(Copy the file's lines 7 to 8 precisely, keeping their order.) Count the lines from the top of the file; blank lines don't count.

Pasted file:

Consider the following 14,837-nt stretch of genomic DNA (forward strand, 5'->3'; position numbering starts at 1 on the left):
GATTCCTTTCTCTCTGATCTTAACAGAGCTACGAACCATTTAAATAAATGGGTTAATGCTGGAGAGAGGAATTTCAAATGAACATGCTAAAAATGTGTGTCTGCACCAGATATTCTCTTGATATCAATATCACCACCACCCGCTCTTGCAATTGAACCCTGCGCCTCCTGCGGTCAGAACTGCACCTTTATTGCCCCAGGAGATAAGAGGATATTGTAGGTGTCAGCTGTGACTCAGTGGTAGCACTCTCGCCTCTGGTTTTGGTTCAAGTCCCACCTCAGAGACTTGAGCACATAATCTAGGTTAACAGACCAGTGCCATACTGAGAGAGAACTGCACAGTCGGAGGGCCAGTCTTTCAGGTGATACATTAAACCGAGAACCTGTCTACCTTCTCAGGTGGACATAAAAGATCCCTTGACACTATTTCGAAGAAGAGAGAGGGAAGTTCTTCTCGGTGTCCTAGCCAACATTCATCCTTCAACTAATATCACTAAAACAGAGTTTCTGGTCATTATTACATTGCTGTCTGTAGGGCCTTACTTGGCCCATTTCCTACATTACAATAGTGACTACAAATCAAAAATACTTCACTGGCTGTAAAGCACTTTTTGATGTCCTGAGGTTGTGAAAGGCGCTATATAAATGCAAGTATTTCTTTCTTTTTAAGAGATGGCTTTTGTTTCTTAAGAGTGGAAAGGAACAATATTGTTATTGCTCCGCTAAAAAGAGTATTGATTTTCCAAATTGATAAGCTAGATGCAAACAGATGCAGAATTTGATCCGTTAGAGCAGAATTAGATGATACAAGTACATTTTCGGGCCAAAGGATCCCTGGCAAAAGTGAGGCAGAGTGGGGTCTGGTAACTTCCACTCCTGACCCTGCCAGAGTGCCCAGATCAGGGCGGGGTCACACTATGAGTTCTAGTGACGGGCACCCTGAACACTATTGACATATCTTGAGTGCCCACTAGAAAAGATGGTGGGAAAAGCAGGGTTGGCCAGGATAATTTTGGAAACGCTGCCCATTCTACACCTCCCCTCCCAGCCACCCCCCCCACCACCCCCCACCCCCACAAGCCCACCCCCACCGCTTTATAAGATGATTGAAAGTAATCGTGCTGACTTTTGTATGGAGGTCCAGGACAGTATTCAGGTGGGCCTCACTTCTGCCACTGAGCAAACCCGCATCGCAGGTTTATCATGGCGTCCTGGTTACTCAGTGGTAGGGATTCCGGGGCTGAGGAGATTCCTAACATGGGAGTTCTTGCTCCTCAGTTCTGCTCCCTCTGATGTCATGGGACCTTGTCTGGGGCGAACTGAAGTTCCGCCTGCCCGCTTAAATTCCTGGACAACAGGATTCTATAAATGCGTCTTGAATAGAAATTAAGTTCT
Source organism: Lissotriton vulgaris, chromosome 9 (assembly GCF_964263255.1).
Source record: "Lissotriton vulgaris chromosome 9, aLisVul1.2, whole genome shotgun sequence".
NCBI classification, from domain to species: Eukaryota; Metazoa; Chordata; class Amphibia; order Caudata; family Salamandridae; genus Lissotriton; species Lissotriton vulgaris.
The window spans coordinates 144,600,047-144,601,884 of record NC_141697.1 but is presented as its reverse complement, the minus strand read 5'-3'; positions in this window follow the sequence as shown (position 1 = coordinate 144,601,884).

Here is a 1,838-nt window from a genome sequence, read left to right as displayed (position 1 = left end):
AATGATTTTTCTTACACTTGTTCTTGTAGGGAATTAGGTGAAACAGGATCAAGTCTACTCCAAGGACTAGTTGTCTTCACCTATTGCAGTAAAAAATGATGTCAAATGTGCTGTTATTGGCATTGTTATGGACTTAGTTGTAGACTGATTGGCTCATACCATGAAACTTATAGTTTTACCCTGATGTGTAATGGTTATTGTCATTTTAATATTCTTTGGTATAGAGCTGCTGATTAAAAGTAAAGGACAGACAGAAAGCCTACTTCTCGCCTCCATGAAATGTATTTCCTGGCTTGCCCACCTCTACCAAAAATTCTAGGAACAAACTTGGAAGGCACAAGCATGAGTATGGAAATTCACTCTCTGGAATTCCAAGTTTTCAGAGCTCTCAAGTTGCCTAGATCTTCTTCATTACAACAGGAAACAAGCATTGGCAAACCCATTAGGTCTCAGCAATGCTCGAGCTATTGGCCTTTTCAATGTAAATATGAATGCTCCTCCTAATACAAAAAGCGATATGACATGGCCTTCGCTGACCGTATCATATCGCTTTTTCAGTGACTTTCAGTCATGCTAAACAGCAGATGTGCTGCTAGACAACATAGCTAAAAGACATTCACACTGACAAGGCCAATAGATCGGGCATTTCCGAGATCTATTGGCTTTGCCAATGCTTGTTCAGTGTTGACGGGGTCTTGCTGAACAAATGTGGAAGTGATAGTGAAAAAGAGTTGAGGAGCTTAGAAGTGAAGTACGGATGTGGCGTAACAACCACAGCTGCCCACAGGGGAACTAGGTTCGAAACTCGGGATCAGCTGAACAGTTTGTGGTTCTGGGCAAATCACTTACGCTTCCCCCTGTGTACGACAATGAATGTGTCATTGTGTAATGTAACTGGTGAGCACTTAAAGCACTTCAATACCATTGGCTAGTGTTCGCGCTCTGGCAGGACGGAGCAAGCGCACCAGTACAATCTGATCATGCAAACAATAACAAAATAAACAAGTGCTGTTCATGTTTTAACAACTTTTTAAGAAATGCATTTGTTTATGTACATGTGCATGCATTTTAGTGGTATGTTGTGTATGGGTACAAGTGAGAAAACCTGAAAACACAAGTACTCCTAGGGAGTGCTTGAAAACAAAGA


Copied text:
Here is a 1,838-nt window from a genome sequence, read left to right as displayed (position 1 = left end):
AATGATTTTTCTTACACTTGTTCTTGTAGGGAATTAGGTGAAACAGGATCAAGTCTACTCCAAGGACTAGTTGTCTTCACCTATTGCAGTAAAAAATGATGTCAAATGTGCTGTTATTGGCATTGTTATGGACTTAGTTGTAGACTGATTGGCTCATACCATGAAACTTATAGTTTTACCCTGATGTGTAATGGTTATTGTCATTTTAATATTCTTTGGTATAGAGCTGCTGATTAAAAGTAAAGGACAGACAGAAAGCCTACTTCTCGCCTCCATGAAATGTATTTCCTGGCTTGCCCACCTCTACCAAAAATTCTAGGAACAAACTTGGAAGGCACAAGCATGAGTATGGAAATTCACTCTCTGGAATTCCAAGTTTTCAGAGCTCTCAAGTTGCCTAGATCTTCTTCATTACAACAGGAAACAAGCATTGGCAAACCCATTAGGTCTCAGCAATGCTCGAGCTATTGGCCTTTTCAATGTAAATATGAATGCTCCTCCTAATACAAAAAGCGATATGACATGGCCTTCGCTGACCGTATCATATCGCTTTTTCAGTGACTTTCAGTCATGCTAAACAGCAGATGTGCTGCTAGACAACATAGCTAAAAGACATTCACACTGACAAGGCCAATAGATCGGGCATTTCCGAGATCTATTGGCTTTGCCAATGCTTGTTCAGTGTTGACGGGGTCTTGCTGAACAAATGTGGAAGTGATAGTGAAAAAGAGTTGAGGAGCTTAGAAGTGAAGTACGGATGTGGCGTAACAACCACAGCTGCCCACAGGGGAACTAGGTTCGAAACTCGGGATCAGCTGAACAGTTTGTGGTTCTGGGCAAATCACTTACGCTTCCCCCTGTGTACGACAATGAATGTGTCATTGTGTAATGTAACTGGTGAGCACTTAAAGCACTTCAATACCATTGGCTAGTGTTCGCGCTCTGGCAGGACGGAGCAAGCGCACCAGTACAATCTGATCATGCAAACAATAACAAAATAAACAAGTGCTGTTCATGTTTTAACAACTTTTTAAGAAATGCATTTGTTTATGTACATGTGCATGCATTTTAGTGGTATGTTGTGTATGGGTACAAGTGAGAAAACCTGAAAACACAAGTACTCCTAGGGAGTGCTTGAAAACAAAGA